Croatian Financial Situation Better For a Third of People

Lauren Simmonds

croatian financial situation

May the 16th, 2024 – The Croatian financial situation is generally better for around a third of individuals, with the youth now more optimistic than before.

As Poslovni Dnevnik writes, for around one third of citizens, or 34 percent of them, the overall Croatian financial situation is better. Most of those individuals have noticed an improvement in their own financial situation despite inflation. It’s precisely inflationary woes that remain the main concern, according to the MasterIndex survey published on Monday. In that survey, respondents stated that they now have an average monthly income of 1,035 euros.

“Significant shifts in the perception of the general Croatian financial situation compared to 2023 are visible. While 24 percent of respondents believe that their financial situation is worse than a year ago, which is 10 percent less than in 2023, as many as 34 percent of them estimate that their financial situation is better. That represents an increase of seven percent compared to 2023.”

The above are the results of research conducted for Mastercard back in March of this year by the Improve agency. The survey was carried out on a sample of 1,016 users of banking services across Croatia between the ages of 18 and 55.

has typical croatian pessimism declined?

The research also showed a decrease in pessimism when it comes to the future. Only 15 percent of respondents expect their financial situation to worsen, which is a decrease compared to last year. On the other hand, as many as 35 percent of all respondents expect an improvement in their finances, and optimism is growing especially among the younger population. Among the respondents aged 18 to 29, that percentage has risen to 44 percent, it is stated.

On the other hand, 58 percent of Croatian residents continue to highlight inflation as the main problem, although this is six percent less than last year. A growing trend has also been observed in the areas of crime and corruption, where every third person, 34 percent, has expressed concern. That’s an increase of as much as 12 percent compared to 2023.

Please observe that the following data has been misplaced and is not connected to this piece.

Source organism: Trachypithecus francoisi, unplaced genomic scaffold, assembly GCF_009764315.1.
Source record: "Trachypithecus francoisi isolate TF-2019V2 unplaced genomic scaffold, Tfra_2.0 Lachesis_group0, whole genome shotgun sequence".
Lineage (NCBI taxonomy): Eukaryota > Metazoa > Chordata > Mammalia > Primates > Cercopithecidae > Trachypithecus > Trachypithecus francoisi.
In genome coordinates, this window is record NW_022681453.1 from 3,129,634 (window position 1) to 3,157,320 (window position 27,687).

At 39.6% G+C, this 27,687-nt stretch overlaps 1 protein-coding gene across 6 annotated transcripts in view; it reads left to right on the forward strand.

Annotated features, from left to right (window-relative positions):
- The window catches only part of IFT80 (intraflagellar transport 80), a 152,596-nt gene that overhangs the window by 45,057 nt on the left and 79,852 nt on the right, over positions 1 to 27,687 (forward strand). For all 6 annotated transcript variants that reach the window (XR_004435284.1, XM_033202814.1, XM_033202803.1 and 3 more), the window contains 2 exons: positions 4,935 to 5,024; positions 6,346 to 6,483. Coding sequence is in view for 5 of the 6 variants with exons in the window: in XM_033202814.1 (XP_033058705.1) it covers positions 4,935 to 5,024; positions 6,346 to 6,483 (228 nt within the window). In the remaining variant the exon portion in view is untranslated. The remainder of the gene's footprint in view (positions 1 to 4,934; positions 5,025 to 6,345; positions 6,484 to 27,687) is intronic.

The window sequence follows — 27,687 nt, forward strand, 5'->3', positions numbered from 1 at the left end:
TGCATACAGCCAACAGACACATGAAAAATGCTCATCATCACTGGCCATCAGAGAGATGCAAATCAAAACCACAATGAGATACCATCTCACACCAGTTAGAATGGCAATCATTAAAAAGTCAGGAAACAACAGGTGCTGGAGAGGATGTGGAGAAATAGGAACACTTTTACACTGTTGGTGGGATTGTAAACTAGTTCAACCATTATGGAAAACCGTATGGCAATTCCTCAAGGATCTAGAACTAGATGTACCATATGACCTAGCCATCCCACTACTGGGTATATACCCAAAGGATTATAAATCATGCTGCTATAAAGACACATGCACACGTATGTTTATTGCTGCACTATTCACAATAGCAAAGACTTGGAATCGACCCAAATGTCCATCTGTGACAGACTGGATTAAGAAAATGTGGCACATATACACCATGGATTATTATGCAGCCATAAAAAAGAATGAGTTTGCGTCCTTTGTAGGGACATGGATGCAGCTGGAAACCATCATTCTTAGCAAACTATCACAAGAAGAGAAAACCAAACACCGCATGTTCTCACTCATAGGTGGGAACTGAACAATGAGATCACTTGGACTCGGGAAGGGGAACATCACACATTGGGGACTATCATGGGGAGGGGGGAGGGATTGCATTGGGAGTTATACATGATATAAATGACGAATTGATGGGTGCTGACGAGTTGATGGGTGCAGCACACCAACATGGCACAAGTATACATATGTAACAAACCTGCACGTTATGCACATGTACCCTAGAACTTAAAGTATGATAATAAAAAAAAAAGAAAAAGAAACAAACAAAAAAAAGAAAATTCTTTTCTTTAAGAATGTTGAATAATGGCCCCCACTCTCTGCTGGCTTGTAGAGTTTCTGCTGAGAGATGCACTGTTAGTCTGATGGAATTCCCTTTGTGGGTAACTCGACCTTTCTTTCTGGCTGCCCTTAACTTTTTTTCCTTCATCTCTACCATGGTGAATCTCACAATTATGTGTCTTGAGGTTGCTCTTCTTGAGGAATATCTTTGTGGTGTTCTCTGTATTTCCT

People are also worried about the decrease in the standard of living, the inability to pay their own expenses, the decline in the quality of healthcare, as well as topics such as the wave of immigrants and climate change, the survey showed.

According to the estimates of the respondents themselves, the amount of all regular and additional income per month amounts to 1,035 euros. Those aged 40 to 49 have the most money each month, 1,224 euros. Those aged 18 to 29 have significantly less, with 751 euros. Around 13 percent of the respondents said that they didn’t have any available funds.

The largest part of the income is spent on food and drinks, an average of 234 euros per month per respondent. For clothes and shoes, 113 euros are spent each month. 86 euros is spent on loans and similar payments, and savings and investments see 72 euros poured into them on average.

83 percent of Croatian citizens stated that market disturbances and inflation influenced any increases in their monthly household spending. More is being spent on food items to prepare at home (68 percent), and the biggest increase compared to last year is visible in the travel and restaurant categories, where 45 percent of respondents now spend more.

The Croatian financial situation has also been helped for those who have found ways to save cash through shopping when sales and promotions are on (93 percent) 88 percent of people also engage in price comparisons before making purchases. At the same time, 74 percent of people believe that this isn’t the right time to make any major investments, such as buying an apartment or a car. The director of Mastercard in Croatia, Gea Kariž, stated that the optimistic shift shown by the MasterIndex was also confirmed by the Experience Economy survey conducted back in January in a number of countries, including Croatia.

“According to the results, as the Croatian financial situation becomes more optimistic, we can also see an increase in spending on experiences. This year, 57 percent of people will spend more on travel, music festivals and gastronomic adventures than they did last year,” concluded Kariž.


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